Monday, 9 March 2015

Different Problem: Same Solution

While I was drinking I had a degree of anxiety about gaining weight. I knew wine was exceedingly calorific (and G & slimline T just did not hit the same spot) and compensated with fewer and fewer food calories and as much exercise as my nauseating hangover allowed. Before a big night out I would exercise throughout the day and eat as little as possible. If eating out I would choose the salad (dressing on the side), no starter (more wine time whilst stomach empty) and definitely no dessert. Not even a consideration. Never.
And all this micro-management worked to a degree. Largely, my weight stayed acceptable (although I must have been malnourished) despite fluctuating with frequent morning after the night before carb and junk food fests.

When I stopped drinking, I did not lose weight. On the contrary: my anxiety has gone and I am more relaxed about everything. This is usually a good thing but being more relaxed about my eating and weight means 'Yes, I'll just have that, no, it doesn't matter, of course I'm having dessert'. The excuse of not having wine and lots of spare calories does not stretch to half of what I eat.
In the last few months I have tried endless diets, read 'moderation'. And guess what? It doesn't work. I've tried and failed so often it reminds me exactly of my attempts at moderating wine.
So, from yesterday I'm tackling my biscuit laden diet the same way. By having none at all. Not even one. Not even for a treat or on a special occasion, in an attempt to break the cycle of failure, eat clean, eat when I'm hungry and eat nutritious stuff rather than sweet treats. I'm doing the Cambridge plan: three meal replacement products and one protein based meal per day thrown in.
I've heard about the horrid 3 day cold turkey phase as carbs are lowered and sugar eliminated. I've never lasted beyond 36 hours due to fatigue and headache but this time I'm going to roll with it and ride the storm, putting my faith in those who have done it before me, who promise it gets easier and tell me I will never look back. Just like those sober for a longer time than me did to encourage me through the difficult start of that journey. I know it won't be easy but then neither was giving up wine. Perhaps I've forgotten how excruciatingly difficult those first 3 days were?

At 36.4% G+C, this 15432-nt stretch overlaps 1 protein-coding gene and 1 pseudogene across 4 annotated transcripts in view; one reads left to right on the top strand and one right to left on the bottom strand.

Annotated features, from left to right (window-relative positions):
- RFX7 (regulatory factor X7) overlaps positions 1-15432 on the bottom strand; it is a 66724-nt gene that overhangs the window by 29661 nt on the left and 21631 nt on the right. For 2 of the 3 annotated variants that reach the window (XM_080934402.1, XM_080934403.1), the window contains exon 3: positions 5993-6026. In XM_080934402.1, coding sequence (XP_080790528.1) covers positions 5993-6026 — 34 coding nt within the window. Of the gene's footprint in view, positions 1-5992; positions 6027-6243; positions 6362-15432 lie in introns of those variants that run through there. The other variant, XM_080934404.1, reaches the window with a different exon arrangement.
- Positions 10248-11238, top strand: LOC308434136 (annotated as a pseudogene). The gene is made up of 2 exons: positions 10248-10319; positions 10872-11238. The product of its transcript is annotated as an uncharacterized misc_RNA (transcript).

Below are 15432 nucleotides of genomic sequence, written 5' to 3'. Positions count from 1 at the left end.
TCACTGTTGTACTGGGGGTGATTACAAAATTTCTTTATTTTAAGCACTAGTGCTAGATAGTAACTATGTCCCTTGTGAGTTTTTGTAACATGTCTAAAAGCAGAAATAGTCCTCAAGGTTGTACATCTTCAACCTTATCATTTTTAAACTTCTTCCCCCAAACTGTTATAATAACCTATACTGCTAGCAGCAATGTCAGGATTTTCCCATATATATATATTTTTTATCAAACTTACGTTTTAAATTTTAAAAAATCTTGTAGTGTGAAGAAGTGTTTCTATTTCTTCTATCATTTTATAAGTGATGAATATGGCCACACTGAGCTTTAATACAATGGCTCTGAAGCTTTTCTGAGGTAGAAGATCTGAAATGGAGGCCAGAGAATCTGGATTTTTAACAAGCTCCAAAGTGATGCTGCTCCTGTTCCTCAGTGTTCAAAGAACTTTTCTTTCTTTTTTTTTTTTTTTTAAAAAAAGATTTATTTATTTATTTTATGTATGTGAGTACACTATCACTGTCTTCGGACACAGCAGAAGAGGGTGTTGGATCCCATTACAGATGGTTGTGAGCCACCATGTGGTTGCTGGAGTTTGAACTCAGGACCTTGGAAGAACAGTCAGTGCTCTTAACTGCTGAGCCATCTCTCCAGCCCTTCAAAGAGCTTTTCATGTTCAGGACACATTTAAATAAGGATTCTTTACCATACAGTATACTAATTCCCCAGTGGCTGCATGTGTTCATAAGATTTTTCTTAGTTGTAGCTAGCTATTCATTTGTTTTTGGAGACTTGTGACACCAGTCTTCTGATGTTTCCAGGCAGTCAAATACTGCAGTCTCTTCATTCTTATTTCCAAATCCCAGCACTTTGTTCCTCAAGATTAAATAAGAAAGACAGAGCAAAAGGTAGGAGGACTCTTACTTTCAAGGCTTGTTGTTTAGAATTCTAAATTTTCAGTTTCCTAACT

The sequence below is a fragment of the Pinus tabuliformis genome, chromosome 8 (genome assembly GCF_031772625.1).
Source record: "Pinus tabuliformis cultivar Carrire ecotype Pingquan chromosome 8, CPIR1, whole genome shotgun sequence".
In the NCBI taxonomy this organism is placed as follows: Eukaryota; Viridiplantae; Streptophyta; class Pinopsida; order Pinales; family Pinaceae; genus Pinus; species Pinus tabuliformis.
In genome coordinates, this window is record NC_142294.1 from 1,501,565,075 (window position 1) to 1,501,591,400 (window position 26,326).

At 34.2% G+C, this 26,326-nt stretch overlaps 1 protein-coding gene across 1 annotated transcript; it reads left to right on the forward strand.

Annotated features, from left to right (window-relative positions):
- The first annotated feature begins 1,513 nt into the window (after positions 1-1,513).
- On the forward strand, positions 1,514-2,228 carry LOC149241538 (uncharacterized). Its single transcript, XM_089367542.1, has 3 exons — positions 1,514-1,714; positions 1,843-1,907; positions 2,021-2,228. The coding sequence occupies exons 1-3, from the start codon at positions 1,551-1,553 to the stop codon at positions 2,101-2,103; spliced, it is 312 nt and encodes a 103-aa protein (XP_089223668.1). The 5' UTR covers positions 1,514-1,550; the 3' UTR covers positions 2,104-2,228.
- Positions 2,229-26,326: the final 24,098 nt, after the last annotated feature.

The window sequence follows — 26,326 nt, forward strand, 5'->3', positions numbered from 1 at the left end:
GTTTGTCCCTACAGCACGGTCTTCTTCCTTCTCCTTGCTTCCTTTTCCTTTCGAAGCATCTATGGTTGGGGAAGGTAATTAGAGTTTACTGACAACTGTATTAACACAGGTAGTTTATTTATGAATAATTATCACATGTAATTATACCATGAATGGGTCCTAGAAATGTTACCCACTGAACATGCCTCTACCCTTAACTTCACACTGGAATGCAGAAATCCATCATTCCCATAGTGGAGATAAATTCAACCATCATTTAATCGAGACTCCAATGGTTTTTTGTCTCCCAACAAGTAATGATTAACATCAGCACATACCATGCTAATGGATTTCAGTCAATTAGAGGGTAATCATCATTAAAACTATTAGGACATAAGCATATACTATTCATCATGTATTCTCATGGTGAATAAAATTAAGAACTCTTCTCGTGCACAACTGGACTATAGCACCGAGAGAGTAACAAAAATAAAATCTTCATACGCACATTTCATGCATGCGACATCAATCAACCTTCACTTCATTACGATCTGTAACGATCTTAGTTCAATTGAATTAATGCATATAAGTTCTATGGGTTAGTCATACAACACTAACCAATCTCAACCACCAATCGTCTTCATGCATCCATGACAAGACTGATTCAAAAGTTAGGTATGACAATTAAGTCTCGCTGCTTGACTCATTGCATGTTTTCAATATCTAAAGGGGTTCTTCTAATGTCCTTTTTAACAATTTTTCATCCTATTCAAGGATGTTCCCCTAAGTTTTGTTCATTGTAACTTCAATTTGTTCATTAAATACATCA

As I said to myself on Day 1 going AF, if I don't make the change now, what will it take to make me do it? And as ever, I'll be doing it one day at a time. Abstaining only for today, and tomorrow I will make that decision again. 


  1. I hear you but am still in the moderating stage of my sugar journey. Please take care on the Cambridge! :)

  2. I really have to eat pretty clean and healthy or I crave food like I did alcohol. I guess it is a common addict problem. I don't seem to do it without the processed crap in my diet though.

    1. That's really enlightening Mary. Perhaps I've been a bit naive about it. I've been beating myself up over not being able to moderate the crappy stuff I was eating. Thanks. x

  3. I can totally relate to this. Since I quit the booze a month ago I have bought an ice cream maker and eaten more creme eggs than is humanly possible. This week I am taking a step back and trying to figure out how to address this before it becomes a 'thing'. I love making things, crafty things but never seem to find the time for myself so I'm thinking maybe finding the time every now and again can be my treat!

    1. I don't think I would have survived past the first month without all these 'treats' though- only now after some degree of abusing them, do I see that they were not making me happy. all so familiar. Be careful. Baby steps remember!

  4. Hi. I love your blog. I decided to "just be healthy". Which means to me eating healthy most of the time. Getting plenty of exercise. Your weight should settle in on what it should be. I'm trying to just be a healthy person. Today is day 8 for me.

    1. day 8 sans booze or healthy eating? Either way it's a fabulous start. Changing everything from its day zero to day one is the hardest transition of all. Lets not go back there! x

  5. Hi Rachel

    Absolutely love the blog... have read it for a while now. Love the 'then and now' format, it rings so true for me... :)

    I have an addictive nature and alcohol was a thirty five year relationship. Friend and support. Refuge.

    Recently I came across a process called 'Focusing' (via a random Facebook post) which I find really helps to uncover and satisfy the inner forces that power addictive behaviour.

    So I mention 'Focusing' here by way of passing on the good fortune that I came across. Just in case it tweaks anyone's interest.... :)

    1. That's so helpful. I'm going to google it. In the meantime, do you have any sites you recommend? Always good to attack from many angles, simultaneously if possible! x

    2. Hi Rachel

      Glad you like the comment... :)

      There are many sites... and ones that appeal to me may not to you, and vice versa... so it's a process of checking them out.

      You could look at

      I love this quote on the front page...

      'Focusing is simple, natural, and in a way also revolutionary – because you are learning to trust your own inner knowing instead of relying on other people’s opinions'.

      Or you could look at the main site or perhaps

      You could learn it from a book or go on a course.... you could probably even pick it up from reading websites... it is after all a natural human function.

      Best wishes



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